Finally the time was right to climb up the mast of my Hanse 315 sailboat and attach the D700 and 14-24/2.8.
Used the ML-3 to trigger the camera from the cockpit. I was probably a bit beyond the specified range, because I had to really aim the transmitter squarely into the ML-3 receiver. And it took a lot of pictures to end up with a few shots where everything looks right: Sails, light, wake... With -1/3EV and Program mode, all exposures were dead on.
I bought the ML-3 for my old F100 some 8 years ago - you can really love Nikon for keeping the same 10-pin accessories system over the years.
Thanks Thinking about it, what you see in the picture is a rather expensive, giant, floating, self-propelled camera tripod...
Here is what it would look like with the AF16mm Fisheye and F6, placed lower in the rig. It seems that the aperture of the lens is hung on f/2.8, so the picture is barely rescued from an overexposed slide.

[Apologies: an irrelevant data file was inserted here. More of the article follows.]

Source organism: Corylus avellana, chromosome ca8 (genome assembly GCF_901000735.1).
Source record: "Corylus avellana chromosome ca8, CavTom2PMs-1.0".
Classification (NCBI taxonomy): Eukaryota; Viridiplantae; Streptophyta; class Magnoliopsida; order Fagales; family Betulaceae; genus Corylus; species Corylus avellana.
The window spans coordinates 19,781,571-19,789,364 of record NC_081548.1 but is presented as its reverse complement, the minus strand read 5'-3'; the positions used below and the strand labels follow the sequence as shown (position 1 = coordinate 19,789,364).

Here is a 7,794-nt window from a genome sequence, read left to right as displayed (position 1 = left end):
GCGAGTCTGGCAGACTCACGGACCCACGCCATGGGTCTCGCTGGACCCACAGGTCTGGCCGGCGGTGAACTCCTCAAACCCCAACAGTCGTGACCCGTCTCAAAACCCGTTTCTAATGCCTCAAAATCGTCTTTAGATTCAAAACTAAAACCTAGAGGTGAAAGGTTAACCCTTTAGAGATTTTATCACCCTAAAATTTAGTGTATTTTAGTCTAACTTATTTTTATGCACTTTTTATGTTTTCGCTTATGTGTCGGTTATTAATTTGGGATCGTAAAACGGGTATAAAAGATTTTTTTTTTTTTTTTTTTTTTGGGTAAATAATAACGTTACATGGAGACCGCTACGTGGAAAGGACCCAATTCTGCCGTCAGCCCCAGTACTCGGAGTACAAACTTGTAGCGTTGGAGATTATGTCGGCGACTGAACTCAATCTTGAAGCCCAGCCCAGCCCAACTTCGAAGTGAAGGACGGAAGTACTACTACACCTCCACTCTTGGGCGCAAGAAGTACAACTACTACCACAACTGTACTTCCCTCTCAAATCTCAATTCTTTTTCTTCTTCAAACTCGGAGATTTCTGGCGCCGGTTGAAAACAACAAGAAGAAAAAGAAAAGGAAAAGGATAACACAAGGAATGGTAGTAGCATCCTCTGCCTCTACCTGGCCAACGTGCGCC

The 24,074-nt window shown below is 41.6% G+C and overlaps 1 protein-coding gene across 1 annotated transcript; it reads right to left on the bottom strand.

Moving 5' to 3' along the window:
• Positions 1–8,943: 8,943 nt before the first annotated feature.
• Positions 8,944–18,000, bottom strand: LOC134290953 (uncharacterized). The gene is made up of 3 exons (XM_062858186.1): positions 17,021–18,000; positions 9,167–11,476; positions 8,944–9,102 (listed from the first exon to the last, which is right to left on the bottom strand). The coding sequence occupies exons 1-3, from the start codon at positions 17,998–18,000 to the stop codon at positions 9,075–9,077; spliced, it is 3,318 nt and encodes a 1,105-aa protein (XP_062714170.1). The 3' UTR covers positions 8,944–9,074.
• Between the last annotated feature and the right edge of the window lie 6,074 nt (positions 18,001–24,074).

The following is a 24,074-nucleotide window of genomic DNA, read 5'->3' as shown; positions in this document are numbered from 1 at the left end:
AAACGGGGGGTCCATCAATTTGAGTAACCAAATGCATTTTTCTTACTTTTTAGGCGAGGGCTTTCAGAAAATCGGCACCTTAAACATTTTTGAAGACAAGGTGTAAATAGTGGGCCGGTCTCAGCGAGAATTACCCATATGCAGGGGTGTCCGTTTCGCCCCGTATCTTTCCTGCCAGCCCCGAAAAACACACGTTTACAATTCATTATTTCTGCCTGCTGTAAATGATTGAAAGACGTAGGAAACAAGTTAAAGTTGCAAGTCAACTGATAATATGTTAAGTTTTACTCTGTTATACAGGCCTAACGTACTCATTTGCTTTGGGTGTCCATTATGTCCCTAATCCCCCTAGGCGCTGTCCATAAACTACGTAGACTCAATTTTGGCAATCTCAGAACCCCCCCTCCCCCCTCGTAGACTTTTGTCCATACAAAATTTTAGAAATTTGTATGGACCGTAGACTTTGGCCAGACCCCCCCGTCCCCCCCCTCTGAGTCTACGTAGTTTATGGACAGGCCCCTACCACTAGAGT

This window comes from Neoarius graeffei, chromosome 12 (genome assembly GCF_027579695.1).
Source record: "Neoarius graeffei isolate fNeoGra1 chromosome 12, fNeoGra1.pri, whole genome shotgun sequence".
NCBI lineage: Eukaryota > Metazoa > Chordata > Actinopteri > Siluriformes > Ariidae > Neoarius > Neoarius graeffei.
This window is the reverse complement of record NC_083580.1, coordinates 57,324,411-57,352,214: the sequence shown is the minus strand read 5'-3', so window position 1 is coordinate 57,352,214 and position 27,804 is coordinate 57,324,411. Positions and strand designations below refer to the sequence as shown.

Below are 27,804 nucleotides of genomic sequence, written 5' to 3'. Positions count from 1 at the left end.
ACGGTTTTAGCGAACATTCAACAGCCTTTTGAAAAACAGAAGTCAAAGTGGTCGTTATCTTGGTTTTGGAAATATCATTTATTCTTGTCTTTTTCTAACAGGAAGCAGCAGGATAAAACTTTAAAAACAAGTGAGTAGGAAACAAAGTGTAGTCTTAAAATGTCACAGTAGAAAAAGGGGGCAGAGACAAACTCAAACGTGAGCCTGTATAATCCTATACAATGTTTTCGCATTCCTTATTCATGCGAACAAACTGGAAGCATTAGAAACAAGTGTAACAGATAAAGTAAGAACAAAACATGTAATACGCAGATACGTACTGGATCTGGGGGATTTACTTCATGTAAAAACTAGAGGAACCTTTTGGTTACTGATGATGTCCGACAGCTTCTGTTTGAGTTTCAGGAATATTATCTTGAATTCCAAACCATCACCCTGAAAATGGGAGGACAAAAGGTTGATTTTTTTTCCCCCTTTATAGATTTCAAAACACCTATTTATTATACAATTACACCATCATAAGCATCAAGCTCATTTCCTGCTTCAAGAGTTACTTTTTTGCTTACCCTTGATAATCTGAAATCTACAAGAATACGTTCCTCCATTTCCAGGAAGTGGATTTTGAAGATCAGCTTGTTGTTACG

It would be interesting to see the apparatus used to hoist the camera and keep it aligned, pointed properly down and angled right. Even a word picture would be interesting. My D700 yearns for a journey up my 72 ft ham radio mast in my backyard, but pointing would be a problem. Good thing I can't afford the wireless connection which is called for.
To get the camera up there, I had my mountain climbing gear to climb straight up the halyard rope. The camera was attached with a Manfrotto #168 ball head on a 190PRO center column, which was then solidly clamped to the spreader with a Manfrotto screw clamp.
There is good professional equipment available in the market for attachment of cameras and lighting equipment!
Here is an old picture using a Manfrotto suction cup (and extra straps and duct tape for safety). Nikon F100, AF-16/2.8, ML-3.